BEIJING: Companies in the fast food and FMCG sectors are adapting their products to try and reflect consumer tastes in China, a trend exemplified by the competition for market share at breakfast time.

McDonald's, the US restaurant chain, currently provides numerous variations of its international menu items in China, like the Egg McMuffin with chicken, an offering that is "selling well". 

However, breakfast yields under 10 % of its Chinese sales, versus 25% in the US. "We know breakfast isn't going to be an overnight sensation," Jessica Lee, McDonald's senior director, corporate relations in Asia Pacific, told the Economist. "It wasn't in the US either."

Mintel, the insights group, reported that the foreign fast food market is now worth RMB87.8bn a year, but Paul French, an analyst at the firm, added that the breakfast category is "underpenetrated".

At present, only 21% of consumers eat fast food in the morning, rising to over 75% at lunch. One reason is the preference for local dishes, rather than exported menu items. "People want congee for breakfast, not a sausage sandwich," said French.

Indigenous chains like Manfadu and 82 degrees are making headway in this area, serving up congee  and youtiao, among other options, all while adopting similar formats to their overseas rivals.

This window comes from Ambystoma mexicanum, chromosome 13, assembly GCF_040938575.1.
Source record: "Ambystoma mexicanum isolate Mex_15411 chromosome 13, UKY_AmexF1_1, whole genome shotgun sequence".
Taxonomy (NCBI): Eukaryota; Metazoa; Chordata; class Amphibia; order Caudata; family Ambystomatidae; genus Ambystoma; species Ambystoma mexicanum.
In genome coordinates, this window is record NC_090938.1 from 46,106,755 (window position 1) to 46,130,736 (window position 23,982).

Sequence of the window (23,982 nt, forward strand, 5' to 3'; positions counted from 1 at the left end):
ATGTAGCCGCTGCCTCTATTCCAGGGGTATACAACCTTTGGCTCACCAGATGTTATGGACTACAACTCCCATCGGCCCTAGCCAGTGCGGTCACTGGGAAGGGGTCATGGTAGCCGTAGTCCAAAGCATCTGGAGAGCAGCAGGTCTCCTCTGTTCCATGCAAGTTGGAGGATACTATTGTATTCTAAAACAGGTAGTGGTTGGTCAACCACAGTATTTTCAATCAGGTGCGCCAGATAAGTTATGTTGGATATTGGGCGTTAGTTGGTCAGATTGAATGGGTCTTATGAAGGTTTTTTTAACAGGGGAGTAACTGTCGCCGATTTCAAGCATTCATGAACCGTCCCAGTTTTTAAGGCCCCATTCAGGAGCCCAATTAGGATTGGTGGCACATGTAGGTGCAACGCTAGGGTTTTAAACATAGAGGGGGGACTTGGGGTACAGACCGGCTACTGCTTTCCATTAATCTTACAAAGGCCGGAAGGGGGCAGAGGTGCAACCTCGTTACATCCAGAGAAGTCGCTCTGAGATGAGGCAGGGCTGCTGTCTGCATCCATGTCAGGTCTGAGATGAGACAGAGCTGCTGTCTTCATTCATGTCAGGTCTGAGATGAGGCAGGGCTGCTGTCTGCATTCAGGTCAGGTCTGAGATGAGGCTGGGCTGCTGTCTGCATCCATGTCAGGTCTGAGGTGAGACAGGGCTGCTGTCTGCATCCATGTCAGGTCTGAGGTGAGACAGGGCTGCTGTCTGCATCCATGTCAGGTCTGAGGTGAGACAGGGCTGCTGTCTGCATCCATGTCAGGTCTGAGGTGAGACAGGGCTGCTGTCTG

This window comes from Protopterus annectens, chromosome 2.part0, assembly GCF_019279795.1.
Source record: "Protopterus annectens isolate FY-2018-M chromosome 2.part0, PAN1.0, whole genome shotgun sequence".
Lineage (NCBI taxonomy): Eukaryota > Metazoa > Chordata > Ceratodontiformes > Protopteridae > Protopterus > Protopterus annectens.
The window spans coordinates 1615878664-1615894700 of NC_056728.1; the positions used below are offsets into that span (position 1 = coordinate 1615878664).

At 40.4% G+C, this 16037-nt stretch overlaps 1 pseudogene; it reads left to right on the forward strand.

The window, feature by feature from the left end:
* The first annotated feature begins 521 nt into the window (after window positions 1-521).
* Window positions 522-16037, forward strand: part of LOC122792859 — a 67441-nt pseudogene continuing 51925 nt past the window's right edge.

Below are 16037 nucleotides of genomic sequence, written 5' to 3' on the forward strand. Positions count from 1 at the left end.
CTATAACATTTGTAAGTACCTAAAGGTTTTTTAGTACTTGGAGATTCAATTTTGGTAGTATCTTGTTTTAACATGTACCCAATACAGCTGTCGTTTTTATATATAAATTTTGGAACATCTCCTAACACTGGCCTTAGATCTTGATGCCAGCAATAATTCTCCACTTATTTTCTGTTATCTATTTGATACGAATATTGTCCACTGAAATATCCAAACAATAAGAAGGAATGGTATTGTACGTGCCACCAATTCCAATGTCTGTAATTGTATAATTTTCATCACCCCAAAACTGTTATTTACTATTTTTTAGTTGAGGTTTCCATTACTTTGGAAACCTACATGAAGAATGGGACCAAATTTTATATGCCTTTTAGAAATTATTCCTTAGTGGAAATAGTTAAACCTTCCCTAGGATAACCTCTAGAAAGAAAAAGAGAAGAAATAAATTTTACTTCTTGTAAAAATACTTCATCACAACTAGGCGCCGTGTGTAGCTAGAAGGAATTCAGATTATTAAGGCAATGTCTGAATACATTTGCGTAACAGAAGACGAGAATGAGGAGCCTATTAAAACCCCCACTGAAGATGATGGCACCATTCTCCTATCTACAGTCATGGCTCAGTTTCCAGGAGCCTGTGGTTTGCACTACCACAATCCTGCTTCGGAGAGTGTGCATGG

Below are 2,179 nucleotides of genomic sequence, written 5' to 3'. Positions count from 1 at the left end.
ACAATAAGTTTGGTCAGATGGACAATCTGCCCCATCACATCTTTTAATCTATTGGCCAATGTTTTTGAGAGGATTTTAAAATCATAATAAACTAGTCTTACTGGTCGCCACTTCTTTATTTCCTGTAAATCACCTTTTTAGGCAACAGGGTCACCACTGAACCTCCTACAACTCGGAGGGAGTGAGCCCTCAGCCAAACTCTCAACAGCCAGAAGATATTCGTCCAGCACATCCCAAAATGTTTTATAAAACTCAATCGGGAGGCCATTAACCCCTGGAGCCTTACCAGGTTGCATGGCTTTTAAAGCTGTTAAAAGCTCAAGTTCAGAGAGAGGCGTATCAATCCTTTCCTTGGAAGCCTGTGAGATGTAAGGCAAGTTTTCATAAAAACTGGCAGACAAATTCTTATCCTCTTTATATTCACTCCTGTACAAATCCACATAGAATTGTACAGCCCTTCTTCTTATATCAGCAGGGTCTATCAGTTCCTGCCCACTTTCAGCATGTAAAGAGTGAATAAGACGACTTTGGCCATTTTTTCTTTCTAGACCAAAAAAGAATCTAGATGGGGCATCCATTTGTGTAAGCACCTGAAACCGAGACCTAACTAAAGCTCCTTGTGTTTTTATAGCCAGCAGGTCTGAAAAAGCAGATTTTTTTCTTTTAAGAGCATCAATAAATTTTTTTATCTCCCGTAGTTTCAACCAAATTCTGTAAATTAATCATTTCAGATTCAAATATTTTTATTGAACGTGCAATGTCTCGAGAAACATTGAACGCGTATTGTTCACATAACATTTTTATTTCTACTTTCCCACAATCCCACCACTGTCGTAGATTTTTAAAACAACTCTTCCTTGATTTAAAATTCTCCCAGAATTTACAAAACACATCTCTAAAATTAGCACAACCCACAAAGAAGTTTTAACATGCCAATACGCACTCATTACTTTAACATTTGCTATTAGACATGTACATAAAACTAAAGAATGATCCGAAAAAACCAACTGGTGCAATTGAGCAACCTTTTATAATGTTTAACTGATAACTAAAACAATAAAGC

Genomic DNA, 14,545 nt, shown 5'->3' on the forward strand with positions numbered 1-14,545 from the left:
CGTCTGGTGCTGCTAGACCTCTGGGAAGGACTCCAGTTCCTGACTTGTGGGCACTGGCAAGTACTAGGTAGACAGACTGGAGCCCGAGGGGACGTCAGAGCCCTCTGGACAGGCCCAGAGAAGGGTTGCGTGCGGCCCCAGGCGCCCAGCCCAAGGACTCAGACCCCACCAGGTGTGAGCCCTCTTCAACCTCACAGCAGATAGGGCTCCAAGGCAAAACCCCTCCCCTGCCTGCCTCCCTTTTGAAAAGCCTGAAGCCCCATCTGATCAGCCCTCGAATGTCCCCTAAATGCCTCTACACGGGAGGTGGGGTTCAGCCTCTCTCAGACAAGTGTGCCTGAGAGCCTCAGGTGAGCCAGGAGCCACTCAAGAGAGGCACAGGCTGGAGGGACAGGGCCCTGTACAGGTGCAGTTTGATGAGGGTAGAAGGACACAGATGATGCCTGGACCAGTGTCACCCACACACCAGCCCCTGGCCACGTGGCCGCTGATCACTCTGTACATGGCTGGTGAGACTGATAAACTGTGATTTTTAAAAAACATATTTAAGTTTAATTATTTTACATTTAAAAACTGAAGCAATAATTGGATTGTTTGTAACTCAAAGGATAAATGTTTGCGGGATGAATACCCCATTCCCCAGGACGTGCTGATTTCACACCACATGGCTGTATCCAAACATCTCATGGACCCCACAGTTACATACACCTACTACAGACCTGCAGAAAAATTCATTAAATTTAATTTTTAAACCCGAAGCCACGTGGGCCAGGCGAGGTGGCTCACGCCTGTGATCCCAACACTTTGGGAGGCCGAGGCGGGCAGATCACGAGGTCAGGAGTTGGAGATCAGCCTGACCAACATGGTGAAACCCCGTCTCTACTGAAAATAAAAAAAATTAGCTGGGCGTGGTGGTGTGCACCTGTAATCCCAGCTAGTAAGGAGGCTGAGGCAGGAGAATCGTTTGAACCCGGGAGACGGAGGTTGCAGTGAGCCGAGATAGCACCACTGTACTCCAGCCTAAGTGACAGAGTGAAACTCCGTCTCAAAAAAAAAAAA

Dave Novack, chief executive of Yum Brands, said its KFC chain was also prioritising this daypart. "We're acquiring the premier sites in the most vibrant trade zones and we're using our assets throughout the day with breakfast, delivery and 24 hour operations," he argued earlier this month.

The competition extends beyond the out-of-home dining industry. Nestlé, the Swiss packaged food group, recently took a 60% stake in Yinlu, its local counterpart, with parallel motives in mind.

"When we talk about acquisitions, it's interesting. It's not sometimes necessarily [focused] on just cost synergies," said Wan Ling Martello, Nestlé's chief financial officer. "Yinlu ... gave us entry into the breakfast category in China."

Kellogg, the cereal and snack giant, also announced in September that it had formed a tie-up with Wilmar International regarding the manufacture, sale and distribution of its products in China.

"This joint venture ... fundamentally changes our game in China," said John Bryant, Kellogg's CEO. "China's snack-food market alone is expected to reach an estimated $12bn by year-end, up 44% from 2008."

However, the cereal sector is only set to be worth $225m in 2012, Euromonitor International, the research firm, has predicted. This is five times the total from five years ago, but dwarfed by the $10bn market for the same products in the US.

Data sourced from The Economist, Wall Street Journal, Seeking Alpha, Reuters; additional content by Warc staff